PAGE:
Classical beauty with a modern edge in Margie McClurg’s garden


I’ve been fortunate this spring to visit a number of new-to-me gardens. One of my favorites is this one, the creation of talented landscape architect Jackson Broussard of Sprout. Located in the Rollingwood neighborhood, the garden belongs to Margie McClurg and is a refresh of an existing garden that, according to Jackson, had plenty of cottage color but not much structure or interest once the flowers faded.


To provide structure and year-round appeal, Jackson carved out space for a dining patio in the heart of the garden. Low limestone walls define the space and offer extra seating as well as a place to display potted plants (see top picture). In the center, a farmhouse table and chairs invite relaxation and al fresco dining. The space is roofed with an arbor of four Bradford pears espaliered to a metal frame — reminiscent of Deborah Hornickel’s Bradford pear arbor. Jackson explained that the ornamental pear’s flexible limbs and fast growth make it well suited to espalier.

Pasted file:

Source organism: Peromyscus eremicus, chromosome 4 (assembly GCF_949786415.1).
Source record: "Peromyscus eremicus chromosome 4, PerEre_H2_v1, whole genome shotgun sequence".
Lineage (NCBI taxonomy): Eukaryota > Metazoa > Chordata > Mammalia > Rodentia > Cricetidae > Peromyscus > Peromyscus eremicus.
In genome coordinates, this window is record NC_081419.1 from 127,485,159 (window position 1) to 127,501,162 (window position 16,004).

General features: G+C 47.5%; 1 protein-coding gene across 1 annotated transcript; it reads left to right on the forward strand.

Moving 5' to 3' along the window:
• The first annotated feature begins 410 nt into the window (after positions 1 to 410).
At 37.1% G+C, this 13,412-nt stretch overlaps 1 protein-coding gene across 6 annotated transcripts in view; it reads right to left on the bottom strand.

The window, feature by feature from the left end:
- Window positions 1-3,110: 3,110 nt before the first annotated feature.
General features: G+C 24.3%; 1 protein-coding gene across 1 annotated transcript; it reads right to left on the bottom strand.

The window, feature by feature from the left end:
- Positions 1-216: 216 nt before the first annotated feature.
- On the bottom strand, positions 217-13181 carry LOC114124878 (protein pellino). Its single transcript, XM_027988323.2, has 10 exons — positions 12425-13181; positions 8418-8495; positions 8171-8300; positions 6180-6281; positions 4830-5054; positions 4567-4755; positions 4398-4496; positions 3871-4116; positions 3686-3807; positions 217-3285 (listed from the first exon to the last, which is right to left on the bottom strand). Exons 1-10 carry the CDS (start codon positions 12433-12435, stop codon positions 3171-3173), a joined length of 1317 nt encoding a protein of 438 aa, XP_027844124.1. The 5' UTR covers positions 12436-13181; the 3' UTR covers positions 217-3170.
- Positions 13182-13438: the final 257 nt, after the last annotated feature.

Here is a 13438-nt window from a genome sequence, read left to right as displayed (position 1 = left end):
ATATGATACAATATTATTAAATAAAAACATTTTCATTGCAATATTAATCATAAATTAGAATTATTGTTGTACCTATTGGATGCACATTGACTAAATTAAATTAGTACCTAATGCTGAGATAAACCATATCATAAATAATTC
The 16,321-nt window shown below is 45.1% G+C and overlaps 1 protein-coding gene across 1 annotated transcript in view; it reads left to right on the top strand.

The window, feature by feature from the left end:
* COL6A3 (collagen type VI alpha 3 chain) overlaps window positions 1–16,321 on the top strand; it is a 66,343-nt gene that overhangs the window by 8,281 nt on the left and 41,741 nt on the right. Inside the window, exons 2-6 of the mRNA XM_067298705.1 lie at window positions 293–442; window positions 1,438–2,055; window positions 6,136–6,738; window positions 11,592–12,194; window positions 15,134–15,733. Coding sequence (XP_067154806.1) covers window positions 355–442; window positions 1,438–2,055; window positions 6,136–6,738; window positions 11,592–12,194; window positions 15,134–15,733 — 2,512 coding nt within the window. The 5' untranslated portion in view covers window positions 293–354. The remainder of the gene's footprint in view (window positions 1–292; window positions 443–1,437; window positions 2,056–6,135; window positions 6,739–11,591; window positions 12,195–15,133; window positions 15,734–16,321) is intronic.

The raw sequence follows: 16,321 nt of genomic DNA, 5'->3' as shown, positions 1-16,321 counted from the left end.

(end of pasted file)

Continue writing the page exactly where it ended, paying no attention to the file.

The double line of trees, walls, and long table lead the eye straight to an overscaled terracotta urn elevated on a circular plinth and framed by a striking cluster of powder-blue Yucca rostrata. It’s a stunning composition.


The structure and openness of the dining patio — amid a lushly planted garden — draws the eye wherever you stand. Here’s the view from the back gate, looking across a tapestry-style shade garden.


And a little closer, with roses in the foreground